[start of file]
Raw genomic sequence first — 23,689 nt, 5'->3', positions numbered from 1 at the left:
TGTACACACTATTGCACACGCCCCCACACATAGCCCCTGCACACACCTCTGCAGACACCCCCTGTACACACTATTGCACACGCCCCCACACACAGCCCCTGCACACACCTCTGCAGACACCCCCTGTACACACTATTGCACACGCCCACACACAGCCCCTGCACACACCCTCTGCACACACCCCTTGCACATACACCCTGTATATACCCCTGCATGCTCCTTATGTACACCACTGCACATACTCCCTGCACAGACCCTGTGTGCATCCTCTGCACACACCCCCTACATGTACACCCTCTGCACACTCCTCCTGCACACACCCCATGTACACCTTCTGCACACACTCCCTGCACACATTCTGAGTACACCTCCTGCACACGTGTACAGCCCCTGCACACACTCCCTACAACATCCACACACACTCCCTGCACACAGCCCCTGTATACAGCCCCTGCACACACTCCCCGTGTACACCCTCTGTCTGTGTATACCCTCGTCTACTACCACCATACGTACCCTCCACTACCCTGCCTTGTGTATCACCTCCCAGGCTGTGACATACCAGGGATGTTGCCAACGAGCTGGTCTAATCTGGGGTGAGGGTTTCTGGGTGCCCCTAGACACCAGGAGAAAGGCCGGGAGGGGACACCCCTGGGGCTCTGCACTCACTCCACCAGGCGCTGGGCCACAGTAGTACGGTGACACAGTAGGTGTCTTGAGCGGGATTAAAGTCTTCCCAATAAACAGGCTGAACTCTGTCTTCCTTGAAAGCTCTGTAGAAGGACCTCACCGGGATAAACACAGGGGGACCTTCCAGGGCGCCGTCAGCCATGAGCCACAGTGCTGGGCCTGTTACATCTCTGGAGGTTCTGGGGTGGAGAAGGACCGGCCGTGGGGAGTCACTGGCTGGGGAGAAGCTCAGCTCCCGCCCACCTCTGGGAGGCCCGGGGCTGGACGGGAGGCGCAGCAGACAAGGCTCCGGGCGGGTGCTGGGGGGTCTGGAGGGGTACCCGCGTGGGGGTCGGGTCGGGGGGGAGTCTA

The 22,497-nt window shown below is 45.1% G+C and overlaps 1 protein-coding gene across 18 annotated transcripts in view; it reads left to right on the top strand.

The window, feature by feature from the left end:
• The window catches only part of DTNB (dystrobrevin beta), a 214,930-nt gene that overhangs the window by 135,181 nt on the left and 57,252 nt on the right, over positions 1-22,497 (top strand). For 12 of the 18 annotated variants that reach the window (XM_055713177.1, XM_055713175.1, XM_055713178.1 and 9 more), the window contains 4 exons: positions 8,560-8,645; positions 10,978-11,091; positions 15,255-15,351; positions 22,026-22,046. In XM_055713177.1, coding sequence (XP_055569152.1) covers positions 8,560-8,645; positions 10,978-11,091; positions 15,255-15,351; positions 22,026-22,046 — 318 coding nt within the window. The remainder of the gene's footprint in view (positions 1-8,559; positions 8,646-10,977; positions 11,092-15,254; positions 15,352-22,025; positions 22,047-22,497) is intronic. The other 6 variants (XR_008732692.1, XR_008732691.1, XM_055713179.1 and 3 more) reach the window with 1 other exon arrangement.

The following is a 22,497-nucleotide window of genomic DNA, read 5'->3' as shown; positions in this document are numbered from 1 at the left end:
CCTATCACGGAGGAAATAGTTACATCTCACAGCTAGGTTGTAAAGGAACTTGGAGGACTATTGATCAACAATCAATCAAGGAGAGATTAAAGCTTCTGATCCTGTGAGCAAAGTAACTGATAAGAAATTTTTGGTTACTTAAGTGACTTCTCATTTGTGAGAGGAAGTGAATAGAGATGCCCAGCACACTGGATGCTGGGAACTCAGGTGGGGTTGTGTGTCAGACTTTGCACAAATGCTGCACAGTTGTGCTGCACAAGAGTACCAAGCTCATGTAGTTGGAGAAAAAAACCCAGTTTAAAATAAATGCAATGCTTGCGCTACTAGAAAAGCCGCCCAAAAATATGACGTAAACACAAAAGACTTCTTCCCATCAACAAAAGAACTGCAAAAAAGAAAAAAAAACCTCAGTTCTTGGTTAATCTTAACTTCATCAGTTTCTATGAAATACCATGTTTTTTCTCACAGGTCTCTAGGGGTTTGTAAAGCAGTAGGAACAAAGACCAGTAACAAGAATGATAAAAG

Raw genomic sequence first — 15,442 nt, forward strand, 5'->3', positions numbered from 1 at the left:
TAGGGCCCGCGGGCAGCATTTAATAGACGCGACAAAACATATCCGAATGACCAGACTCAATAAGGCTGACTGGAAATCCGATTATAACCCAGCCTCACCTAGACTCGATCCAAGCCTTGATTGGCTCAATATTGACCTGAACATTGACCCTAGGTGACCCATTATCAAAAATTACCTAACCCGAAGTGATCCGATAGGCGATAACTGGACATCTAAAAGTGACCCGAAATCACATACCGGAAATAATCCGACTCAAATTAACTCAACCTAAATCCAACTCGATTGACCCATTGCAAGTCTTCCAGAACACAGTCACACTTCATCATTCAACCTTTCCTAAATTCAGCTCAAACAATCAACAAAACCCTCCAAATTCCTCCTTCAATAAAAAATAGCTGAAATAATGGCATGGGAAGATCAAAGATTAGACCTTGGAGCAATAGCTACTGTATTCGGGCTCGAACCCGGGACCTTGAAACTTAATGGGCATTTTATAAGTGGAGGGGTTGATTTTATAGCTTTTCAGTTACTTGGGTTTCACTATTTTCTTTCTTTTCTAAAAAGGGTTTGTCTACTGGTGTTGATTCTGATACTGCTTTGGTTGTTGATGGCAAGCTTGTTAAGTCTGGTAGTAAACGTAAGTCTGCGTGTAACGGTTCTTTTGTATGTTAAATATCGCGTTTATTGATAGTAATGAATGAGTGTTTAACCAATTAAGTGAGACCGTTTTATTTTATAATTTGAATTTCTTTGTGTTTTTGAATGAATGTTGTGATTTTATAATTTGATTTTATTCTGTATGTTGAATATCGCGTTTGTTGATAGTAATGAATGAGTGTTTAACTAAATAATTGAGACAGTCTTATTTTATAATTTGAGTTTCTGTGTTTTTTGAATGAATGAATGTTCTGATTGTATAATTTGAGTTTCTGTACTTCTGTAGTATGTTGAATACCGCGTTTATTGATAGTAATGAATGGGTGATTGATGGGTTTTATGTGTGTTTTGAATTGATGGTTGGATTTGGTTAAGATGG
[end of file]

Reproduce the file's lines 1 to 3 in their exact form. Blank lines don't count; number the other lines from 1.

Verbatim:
Raw genomic sequence first — 23,689 nt, 5'->3', positions numbered from 1 at the left:
TGTACACACTATTGCACACGCCCCCACACATAGCCCCTGCACACACCTCTGCAGACACCCCCTGTACACACTATTGCACACGCCCCCACACACAGCCCCTGCACACACCTCTGCAGACACCCCCTGTACACACTATTGCACACGCCCACACACAGCCCCTGCACACACCCTCTGCACACACCCCTTGCACATACACCCTGTATATACCCCTGCATGCTCCTTATGTACACCACTGCACATACTCCCTGCACAGACCCTGTGTGCATCCTCTGCACACACCCCCTACATGTACACCCTCTGCACACTCCTCCTGCACACACCCCATGTACACCTTCTGCACACACTCCCTGCACACATTCTGAGTACACCTCCTGCACACGTGTACAGCCCCTGCACACACTCCCTACAACATCCACACACACTCCCTGCACACAGCCCCTGTATACAGCCCCTGCACACACTCCCCGTGTACACCCTCTGTCTGTGTATACCCTCGTCTACTACCACCATACGTACCCTCCACTACCCTGCCTTGTGTATCACCTCCCAGGCTGTGACATACCAGGGATGTTGCCAACGAGCTGGTCTAATCTGGGGTGAGGGTTTCTGGGTGCCCCTAGACACCAGGAGAAAGGCCGGGAGGGGACACCCCTGGGGCTCTGCACTCACTCCACCAGGCGCTGGGCCACAGTAGTACGGTGACACAGTAGGTGTCTTGAGCGGGATTAAAGTCTTCCCAATAAACAGGCTGAACTCTGTCTTCCTTGAAAGCTCTGTAGAAGGACCTCACCGGGATAAACACAGGGGGACCTTCCAGGGCGCCGTCAGCCATGAGCCACAGTGCTGGGCCTGTTACATCTCTGGAGGTTCTGGGGTGGAGAAGGACCGGCCGTGGGGAGTCACTGGCTGGGGAGAAGCTCAGCTCCCGCCCACCTCTGGGAGGCCCGGGGCTGGACGGGAGGCGCAGCAGACAAGGCTCCGGGCGGGTGCTGGGGGGTCTGGAGGGGTACCCGCGTGGGGGTCGGGTCGGGGGGGAGTCTA

The 22,497-nt window shown below is 45.1% G+C and overlaps 1 protein-coding gene across 18 annotated transcripts in view; it reads left to right on the top strand.